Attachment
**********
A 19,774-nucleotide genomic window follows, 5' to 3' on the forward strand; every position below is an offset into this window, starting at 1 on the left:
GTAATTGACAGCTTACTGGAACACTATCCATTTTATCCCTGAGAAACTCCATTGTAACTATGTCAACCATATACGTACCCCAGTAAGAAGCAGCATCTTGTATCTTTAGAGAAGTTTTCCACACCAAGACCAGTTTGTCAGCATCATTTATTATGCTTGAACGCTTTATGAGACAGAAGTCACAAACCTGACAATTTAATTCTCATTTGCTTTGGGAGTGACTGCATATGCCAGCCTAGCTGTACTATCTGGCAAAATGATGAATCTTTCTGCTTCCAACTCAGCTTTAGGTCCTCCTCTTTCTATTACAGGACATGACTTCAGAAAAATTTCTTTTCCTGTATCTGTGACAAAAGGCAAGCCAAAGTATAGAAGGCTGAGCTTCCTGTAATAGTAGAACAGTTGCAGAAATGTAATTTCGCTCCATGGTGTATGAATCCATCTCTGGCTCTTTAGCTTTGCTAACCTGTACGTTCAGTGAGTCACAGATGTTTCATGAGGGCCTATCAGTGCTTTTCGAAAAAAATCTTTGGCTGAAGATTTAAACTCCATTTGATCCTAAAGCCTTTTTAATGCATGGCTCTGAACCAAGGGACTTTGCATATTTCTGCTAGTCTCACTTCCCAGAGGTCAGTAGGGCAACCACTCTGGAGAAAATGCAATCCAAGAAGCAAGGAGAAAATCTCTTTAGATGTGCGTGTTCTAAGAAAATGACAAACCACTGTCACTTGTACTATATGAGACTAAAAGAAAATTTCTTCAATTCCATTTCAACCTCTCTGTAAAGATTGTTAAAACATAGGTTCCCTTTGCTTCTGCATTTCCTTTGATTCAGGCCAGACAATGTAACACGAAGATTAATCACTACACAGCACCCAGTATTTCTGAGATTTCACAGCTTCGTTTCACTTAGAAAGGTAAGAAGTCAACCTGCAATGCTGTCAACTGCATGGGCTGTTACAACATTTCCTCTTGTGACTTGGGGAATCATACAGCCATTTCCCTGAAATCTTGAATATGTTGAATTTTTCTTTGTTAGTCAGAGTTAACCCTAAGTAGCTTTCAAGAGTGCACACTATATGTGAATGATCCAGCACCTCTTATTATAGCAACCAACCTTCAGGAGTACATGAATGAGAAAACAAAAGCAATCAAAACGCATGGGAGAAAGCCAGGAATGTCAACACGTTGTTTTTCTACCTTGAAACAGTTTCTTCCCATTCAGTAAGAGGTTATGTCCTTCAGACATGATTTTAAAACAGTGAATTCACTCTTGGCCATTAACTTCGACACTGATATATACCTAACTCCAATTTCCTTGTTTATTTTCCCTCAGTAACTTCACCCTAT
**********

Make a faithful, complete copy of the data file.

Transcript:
A 19,774-nucleotide genomic window follows, 5' to 3' on the forward strand; every position below is an offset into this window, starting at 1 on the left:
GTAATTGACAGCTTACTGGAACACTATCCATTTTATCCCTGAGAAACTCCATTGTAACTATGTCAACCATATACGTACCCCAGTAAGAAGCAGCATCTTGTATCTTTAGAGAAGTTTTCCACACCAAGACCAGTTTGTCAGCATCATTTATTATGCTTGAACGCTTTATGAGACAGAAGTCACAAACCTGACAATTTAATTCTCATTTGCTTTGGGAGTGACTGCATATGCCAGCCTAGCTGTACTATCTGGCAAAATGATGAATCTTTCTGCTTCCAACTCAGCTTTAGGTCCTCCTCTTTCTATTACAGGACATGACTTCAGAAAAATTTCTTTTCCTGTATCTGTGACAAAAGGCAAGCCAAAGTATAGAAGGCTGAGCTTCCTGTAATAGTAGAACAGTTGCAGAAATGTAATTTCGCTCCATGGTGTATGAATCCATCTCTGGCTCTTTAGCTTTGCTAACCTGTACGTTCAGTGAGTCACAGATGTTTCATGAGGGCCTATCAGTGCTTTTCGAAAAAAATCTTTGGCTGAAGATTTAAACTCCATTTGATCCTAAAGCCTTTTTAATGCATGGCTCTGAACCAAGGGACTTTGCATATTTCTGCTAGTCTCACTTCCCAGAGGTCAGTAGGGCAACCACTCTGGAGAAAATGCAATCCAAGAAGCAAGGAGAAAATCTCTTTAGATGTGCGTGTTCTAAGAAAATGACAAACCACTGTCACTTGTACTATATGAGACTAAAAGAAAATTTCTTCAATTCCATTTCAACCTCTCTGTAAAGATTGTTAAAACATAGGTTCCCTTTGCTTCTGCATTTCCTTTGATTCAGGCCAGACAATGTAACACGAAGATTAATCACTACACAGCACCCAGTATTTCTGAGATTTCACAGCTTCGTTTCACTTAGAAAGGTAAGAAGTCAACCTGCAATGCTGTCAACTGCATGGGCTGTTACAACATTTCCTCTTGTGACTTGGGGAATCATACAGCCATTTCCCTGAAATCTTGAATATGTTGAATTTTTCTTTGTTAGTCAGAGTTAACCCTAAGTAGCTTTCAAGAGTGCACACTATATGTGAATGATCCAGCACCTCTTATTATAGCAACCAACCTTCAGGAGTACATGAATGAGAAAACAAAAGCAATCAAAACGCATGGGAGAAAGCCAGGAATGTCAACACGTTGTTTTTCTACCTTGAAACAGTTTCTTCCCATTCAGTAAGAGGTTATGTCCTTCAGACATGATTTTAAAACAGTGAATTCACTCTTGGCCATTAACTTCGACACTGATATATACCTAACTCCAATTTCCTTGTTTATTTTCCCTCAGTAACTTCACCCTAT